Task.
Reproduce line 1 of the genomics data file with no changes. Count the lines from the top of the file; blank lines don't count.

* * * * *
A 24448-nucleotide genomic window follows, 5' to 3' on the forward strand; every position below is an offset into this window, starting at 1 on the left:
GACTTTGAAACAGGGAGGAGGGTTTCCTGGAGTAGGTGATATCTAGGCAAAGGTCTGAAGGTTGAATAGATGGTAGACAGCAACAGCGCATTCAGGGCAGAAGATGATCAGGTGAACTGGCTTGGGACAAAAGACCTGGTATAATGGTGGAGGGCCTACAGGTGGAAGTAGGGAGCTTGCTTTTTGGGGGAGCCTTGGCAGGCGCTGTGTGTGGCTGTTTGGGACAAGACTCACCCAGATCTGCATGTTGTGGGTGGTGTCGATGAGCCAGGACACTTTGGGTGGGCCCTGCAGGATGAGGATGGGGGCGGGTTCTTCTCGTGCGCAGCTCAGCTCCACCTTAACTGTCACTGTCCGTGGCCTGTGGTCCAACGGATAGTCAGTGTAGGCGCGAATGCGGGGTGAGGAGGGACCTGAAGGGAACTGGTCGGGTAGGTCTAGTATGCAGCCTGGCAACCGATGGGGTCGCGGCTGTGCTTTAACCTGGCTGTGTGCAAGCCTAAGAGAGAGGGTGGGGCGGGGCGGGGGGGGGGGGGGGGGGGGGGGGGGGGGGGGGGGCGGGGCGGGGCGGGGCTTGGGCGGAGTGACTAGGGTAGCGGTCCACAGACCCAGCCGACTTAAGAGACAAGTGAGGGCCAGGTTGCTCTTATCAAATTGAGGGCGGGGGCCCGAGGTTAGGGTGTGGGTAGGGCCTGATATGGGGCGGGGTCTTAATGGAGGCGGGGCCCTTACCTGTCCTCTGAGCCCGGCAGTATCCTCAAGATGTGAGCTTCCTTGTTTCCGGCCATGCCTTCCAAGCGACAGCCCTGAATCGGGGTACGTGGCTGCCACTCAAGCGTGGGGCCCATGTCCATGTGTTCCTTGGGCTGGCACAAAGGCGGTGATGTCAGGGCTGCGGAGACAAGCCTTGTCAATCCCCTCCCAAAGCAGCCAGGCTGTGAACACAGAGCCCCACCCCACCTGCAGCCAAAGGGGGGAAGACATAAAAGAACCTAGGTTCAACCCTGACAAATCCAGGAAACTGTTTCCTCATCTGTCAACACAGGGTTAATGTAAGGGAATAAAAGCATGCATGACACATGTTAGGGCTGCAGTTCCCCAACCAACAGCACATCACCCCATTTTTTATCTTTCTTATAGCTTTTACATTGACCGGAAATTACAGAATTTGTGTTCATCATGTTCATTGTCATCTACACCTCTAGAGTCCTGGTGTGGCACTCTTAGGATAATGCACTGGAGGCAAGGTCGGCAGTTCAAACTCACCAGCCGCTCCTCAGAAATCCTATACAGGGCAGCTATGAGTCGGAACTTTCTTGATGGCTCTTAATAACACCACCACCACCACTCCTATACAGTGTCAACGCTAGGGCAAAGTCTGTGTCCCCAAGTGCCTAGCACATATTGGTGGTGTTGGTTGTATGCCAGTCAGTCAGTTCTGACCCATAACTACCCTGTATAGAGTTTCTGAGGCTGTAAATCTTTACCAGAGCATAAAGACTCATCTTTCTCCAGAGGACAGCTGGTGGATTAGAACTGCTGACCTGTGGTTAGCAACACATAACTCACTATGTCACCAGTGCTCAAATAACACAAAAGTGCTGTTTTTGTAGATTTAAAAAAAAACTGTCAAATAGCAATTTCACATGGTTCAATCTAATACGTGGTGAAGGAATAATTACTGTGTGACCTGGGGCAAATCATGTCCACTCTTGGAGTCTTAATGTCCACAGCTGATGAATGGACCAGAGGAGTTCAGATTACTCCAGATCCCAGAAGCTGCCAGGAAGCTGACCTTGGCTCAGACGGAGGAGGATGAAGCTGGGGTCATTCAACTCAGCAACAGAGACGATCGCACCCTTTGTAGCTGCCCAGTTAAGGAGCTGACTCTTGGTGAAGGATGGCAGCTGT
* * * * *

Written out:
A 24448-nucleotide genomic window follows, 5' to 3' on the forward strand; every position below is an offset into this window, starting at 1 on the left: